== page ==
At that point (3:18 p.m.) the Vice President arrived.

Dr. Brzezinski continued that he would hope some form of consultative mechanisms could be established for security discussions with the countries of the region. This would serve as token of our seriousness of interest. However, such consultations should not serve simply as surrogates to strengthen the hands of one nation or another to improve its own bargaining positions in the negotiations. Rather it should create a sense of shared concern and shared objectives. In addition, perhaps we could go beyond the mere consultations and explore the possibility of a direct U.S. military presence in the region. Finally, he felt that we should think about multilateral consultative mechanisms which would bring in the Europeans, the Japanese, and others, particularly in areas of financial and energy interests.

Secretary Brown noted that would probably be most appropriate after the visit as a follow-up since it was not really in his area of responsibility.

[Page 43]

Vice President Mondale asked how the discussions on this visit would relate to the Fahd visit to Washington.3 He felt that Crown Prince Fahd must be able to see something coming.

Dr. Brzezinski noted that it should provide more than tone to the forthcoming meeting. Secretary Brown should talk seriously about the U.S. role. He should encourage Israel to talk seriously about Yemen, Afghanistan, and other regional problems.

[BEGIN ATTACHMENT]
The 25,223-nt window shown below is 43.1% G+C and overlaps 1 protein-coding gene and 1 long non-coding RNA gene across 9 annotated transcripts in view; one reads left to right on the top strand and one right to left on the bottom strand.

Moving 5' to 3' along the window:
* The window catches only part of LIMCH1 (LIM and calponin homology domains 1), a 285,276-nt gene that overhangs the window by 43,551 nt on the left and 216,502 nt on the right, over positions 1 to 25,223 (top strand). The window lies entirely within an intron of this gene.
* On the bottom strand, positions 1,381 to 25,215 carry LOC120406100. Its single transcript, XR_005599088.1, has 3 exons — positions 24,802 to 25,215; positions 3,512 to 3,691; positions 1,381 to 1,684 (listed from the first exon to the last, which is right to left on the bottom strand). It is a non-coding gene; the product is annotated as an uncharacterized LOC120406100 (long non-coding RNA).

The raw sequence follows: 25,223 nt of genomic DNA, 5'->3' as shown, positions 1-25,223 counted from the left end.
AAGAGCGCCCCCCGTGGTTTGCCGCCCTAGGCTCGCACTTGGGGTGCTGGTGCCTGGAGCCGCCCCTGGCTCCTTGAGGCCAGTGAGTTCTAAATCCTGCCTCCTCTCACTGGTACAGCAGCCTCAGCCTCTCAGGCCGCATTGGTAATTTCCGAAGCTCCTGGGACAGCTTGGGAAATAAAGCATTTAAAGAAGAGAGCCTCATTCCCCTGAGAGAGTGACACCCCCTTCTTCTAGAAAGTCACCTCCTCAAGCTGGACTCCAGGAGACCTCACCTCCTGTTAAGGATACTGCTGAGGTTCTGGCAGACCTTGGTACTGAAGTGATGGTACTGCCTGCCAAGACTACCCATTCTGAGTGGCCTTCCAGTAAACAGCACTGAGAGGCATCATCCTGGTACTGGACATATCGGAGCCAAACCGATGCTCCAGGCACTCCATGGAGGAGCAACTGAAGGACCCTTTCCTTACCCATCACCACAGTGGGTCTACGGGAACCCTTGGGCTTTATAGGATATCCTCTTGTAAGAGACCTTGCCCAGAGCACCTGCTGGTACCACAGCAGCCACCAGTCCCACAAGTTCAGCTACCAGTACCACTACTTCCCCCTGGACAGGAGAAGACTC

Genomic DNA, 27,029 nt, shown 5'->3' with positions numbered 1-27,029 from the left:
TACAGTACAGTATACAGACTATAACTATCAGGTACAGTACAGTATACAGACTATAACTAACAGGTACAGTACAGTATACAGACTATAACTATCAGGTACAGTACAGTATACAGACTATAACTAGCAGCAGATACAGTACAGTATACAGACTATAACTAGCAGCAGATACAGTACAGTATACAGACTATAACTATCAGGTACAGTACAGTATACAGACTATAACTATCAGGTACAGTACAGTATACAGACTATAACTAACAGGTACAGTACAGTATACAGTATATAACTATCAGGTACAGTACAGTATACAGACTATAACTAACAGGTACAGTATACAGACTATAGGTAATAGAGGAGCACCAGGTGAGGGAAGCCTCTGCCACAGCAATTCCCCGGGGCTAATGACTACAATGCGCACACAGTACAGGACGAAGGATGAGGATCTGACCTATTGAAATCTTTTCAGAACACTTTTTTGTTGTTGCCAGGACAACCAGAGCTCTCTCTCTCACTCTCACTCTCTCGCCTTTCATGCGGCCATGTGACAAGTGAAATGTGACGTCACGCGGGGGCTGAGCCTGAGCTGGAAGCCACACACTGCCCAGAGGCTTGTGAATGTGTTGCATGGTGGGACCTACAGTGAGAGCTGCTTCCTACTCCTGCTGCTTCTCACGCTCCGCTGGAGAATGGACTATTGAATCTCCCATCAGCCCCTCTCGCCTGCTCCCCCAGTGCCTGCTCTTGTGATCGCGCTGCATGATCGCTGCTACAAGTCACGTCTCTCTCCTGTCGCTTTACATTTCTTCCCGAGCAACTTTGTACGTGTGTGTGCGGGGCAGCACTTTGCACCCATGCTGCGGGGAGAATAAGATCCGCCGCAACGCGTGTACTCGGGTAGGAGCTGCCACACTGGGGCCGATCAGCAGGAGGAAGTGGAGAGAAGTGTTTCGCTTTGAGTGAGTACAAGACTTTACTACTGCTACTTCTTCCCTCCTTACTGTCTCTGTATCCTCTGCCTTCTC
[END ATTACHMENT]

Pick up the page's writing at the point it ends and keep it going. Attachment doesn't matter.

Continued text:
Mr. Solomon strongly seconded the suggestion that we make a serious effort to multilateralize these issues. He felt that if we go too far toward the bilateral and take too much of a lead ourselves we jeopardize getting the Europeans on board with us at a later date.

Secretary Brown wondered whether we could expect anything from the Europeans beyond financial assistance.

Dr. Brzezinski said they know unless we are willing to do it, their own security is at stake.

Mr. Solomon said that for us to get too far in the lead is risky.

Dr. Brzezinski said who else could we expect to take the lead? The French have only a little naval power; the British have some, but have withdrawn it from the area; the Germans are clearly not coming back in; and the Japanese have nothing to offer on the security side.

Mr. Solomon noted that the economic costs in providing security for the region could be a shared responsibility.